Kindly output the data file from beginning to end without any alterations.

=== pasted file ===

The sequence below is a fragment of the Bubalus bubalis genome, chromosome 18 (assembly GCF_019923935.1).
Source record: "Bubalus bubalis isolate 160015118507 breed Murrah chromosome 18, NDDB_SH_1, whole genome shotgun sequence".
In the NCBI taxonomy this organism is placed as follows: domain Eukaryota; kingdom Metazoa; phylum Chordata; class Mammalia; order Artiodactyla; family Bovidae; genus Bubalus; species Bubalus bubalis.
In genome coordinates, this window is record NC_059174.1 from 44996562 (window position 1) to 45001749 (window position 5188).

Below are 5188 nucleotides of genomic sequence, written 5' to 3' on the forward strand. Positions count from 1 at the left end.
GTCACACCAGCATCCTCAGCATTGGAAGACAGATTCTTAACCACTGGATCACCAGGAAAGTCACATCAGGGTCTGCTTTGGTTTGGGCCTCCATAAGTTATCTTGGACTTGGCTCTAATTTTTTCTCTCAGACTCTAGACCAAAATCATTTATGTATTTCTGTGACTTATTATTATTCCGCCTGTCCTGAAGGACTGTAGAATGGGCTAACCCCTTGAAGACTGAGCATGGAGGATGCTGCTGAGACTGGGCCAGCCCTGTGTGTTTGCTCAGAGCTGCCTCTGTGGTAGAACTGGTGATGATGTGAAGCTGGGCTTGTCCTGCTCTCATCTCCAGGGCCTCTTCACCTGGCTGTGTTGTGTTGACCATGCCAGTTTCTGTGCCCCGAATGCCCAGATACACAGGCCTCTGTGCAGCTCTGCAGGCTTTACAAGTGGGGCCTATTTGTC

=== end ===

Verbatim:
The sequence below is a fragment of the Bubalus bubalis genome, chromosome 18 (assembly GCF_019923935.1).
Source record: "Bubalus bubalis isolate 160015118507 breed Murrah chromosome 18, NDDB_SH_1, whole genome shotgun sequence".
In the NCBI taxonomy this organism is placed as follows: domain Eukaryota; kingdom Metazoa; phylum Chordata; class Mammalia; order Artiodactyla; family Bovidae; genus Bubalus; species Bubalus bubalis.
In genome coordinates, this window is record NC_059174.1 from 44996562 (window position 1) to 45001749 (window position 5188).

Below are 5188 nucleotides of genomic sequence, written 5' to 3' on the forward strand. Positions count from 1 at the left end.
GTCACACCAGCATCCTCAGCATTGGAAGACAGATTCTTAACCACTGGATCACCAGGAAAGTCACATCAGGGTCTGCTTTGGTTTGGGCCTCCATAAGTTATCTTGGACTTGGCTCTAATTTTTTCTCTCAGACTCTAGACCAAAATCATTTATGTATTTCTGTGACTTATTATTATTCCGCCTGTCCTGAAGGACTGTAGAATGGGCTAACCCCTTGAAGACTGAGCATGGAGGATGCTGCTGAGACTGGGCCAGCCCTGTGTGTTTGCTCAGAGCTGCCTCTGTGGTAGAACTGGTGATGATGTGAAGCTGGGCTTGTCCTGCTCTCATCTCCAGGGCCTCTTCACCTGGCTGTGTTGTGTTGACCATGCCAGTTTCTGTGCCCCGAATGCCCAGATACACAGGCCTCTGTGCAGCTCTGCAGGCTTTACAAGTGGGGCCTATTTGTC